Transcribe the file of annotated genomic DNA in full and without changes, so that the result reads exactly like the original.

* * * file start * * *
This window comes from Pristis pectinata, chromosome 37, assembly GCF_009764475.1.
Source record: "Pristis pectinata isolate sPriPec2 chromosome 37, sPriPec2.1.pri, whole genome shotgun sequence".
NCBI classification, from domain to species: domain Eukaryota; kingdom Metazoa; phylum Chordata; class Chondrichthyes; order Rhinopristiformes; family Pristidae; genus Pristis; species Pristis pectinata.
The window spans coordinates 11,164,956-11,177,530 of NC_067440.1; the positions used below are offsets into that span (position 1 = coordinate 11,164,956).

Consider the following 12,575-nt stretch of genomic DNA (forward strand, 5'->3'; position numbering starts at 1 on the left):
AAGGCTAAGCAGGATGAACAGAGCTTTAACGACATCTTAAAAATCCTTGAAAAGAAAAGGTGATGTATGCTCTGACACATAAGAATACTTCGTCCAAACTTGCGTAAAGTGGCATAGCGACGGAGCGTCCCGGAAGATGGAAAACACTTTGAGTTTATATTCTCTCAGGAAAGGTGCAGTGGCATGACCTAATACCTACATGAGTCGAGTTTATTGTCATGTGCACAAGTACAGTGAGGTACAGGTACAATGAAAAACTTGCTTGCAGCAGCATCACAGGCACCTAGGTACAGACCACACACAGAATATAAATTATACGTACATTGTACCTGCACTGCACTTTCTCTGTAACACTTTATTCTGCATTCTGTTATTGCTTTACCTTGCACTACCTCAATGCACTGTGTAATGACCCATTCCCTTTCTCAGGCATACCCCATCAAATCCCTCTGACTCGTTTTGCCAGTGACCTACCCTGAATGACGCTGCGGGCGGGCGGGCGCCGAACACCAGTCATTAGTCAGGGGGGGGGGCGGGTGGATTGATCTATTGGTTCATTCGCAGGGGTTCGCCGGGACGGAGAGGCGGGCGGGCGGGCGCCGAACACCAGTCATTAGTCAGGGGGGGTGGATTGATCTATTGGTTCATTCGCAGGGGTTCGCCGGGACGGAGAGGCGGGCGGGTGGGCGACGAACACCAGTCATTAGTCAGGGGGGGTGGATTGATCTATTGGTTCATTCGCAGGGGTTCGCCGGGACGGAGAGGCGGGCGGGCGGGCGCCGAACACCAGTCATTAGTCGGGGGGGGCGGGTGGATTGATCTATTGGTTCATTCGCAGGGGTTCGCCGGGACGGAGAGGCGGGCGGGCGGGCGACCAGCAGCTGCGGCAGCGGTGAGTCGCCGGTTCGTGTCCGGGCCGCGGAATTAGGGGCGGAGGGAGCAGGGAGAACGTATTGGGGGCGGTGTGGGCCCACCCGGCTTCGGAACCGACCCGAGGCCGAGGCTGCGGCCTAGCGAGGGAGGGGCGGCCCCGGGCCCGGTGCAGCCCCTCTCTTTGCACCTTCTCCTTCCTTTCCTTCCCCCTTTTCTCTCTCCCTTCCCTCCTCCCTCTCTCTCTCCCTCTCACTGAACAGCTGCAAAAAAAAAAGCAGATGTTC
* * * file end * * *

This window comes from Pristis pectinata, chromosome 37, assembly GCF_009764475.1.
Source record: "Pristis pectinata isolate sPriPec2 chromosome 37, sPriPec2.1.pri, whole genome shotgun sequence".
NCBI classification, from domain to species: domain Eukaryota; kingdom Metazoa; phylum Chordata; class Chondrichthyes; order Rhinopristiformes; family Pristidae; genus Pristis; species Pristis pectinata.
The window spans coordinates 11,164,956-11,177,530 of NC_067440.1; the positions used below are offsets into that span (position 1 = coordinate 11,164,956).

Consider the following 12,575-nt stretch of genomic DNA (forward strand, 5'->3'; position numbering starts at 1 on the left):
AAGGCTAAGCAGGATGAACAGAGCTTTAACGACATCTTAAAAATCCTTGAAAAGAAAAGGTGATGTATGCTCTGACACATAAGAATACTTCGTCCAAACTTGCGTAAAGTGGCATAGCGACGGAGCGTCCCGGAAGATGGAAAACACTTTGAGTTTATATTCTCTCAGGAAAGGTGCAGTGGCATGACCTAATACCTACATGAGTCGAGTTTATTGTCATGTGCACAAGTACAGTGAGGTACAGGTACAATGAAAAACTTGCTTGCAGCAGCATCACAGGCACCTAGGTACAGACCACACACAGAATATAAATTATACGTACATTGTACCTGCACTGCACTTTCTCTGTAACACTTTATTCTGCATTCTGTTATTGCTTTACCTTGCACTACCTCAATGCACTGTGTAATGACCCATTCCCTTTCTCAGGCATACCCCATCAAATCCCTCTGACTCGTTTTGCCAGTGACCTACCCTGAATGACGCTGCGGGCGGGCGGGCGCCGAACACCAGTCATTAGTCAGGGGGGGGGGCGGGTGGATTGATCTATTGGTTCATTCGCAGGGGTTCGCCGGGACGGAGAGGCGGGCGGGCGGGCGCCGAACACCAGTCATTAGTCAGGGGGGGTGGATTGATCTATTGGTTCATTCGCAGGGGTTCGCCGGGACGGAGAGGCGGGCGGGTGGGCGACGAACACCAGTCATTAGTCAGGGGGGGTGGATTGATCTATTGGTTCATTCGCAGGGGTTCGCCGGGACGGAGAGGCGGGCGGGCGGGCGCCGAACACCAGTCATTAGTCGGGGGGGGCGGGTGGATTGATCTATTGGTTCATTCGCAGGGGTTCGCCGGGACGGAGAGGCGGGCGGGCGGGCGACCAGCAGCTGCGGCAGCGGTGAGTCGCCGGTTCGTGTCCGGGCCGCGGAATTAGGGGCGGAGGGAGCAGGGAGAACGTATTGGGGGCGGTGTGGGCCCACCCGGCTTCGGAACCGACCCGAGGCCGAGGCTGCGGCCTAGCGAGGGAGGGGCGGCCCCGGGCCCGGTGCAGCCCCTCTCTTTGCACCTTCTCCTTCCTTTCCTTCCCCCTTTTCTCTCTCCCTTCCCTCCTCCCTCTCTCTCTCCCTCTCACTGAACAGCTGCAAAAAAAAAAGCAGATGTTC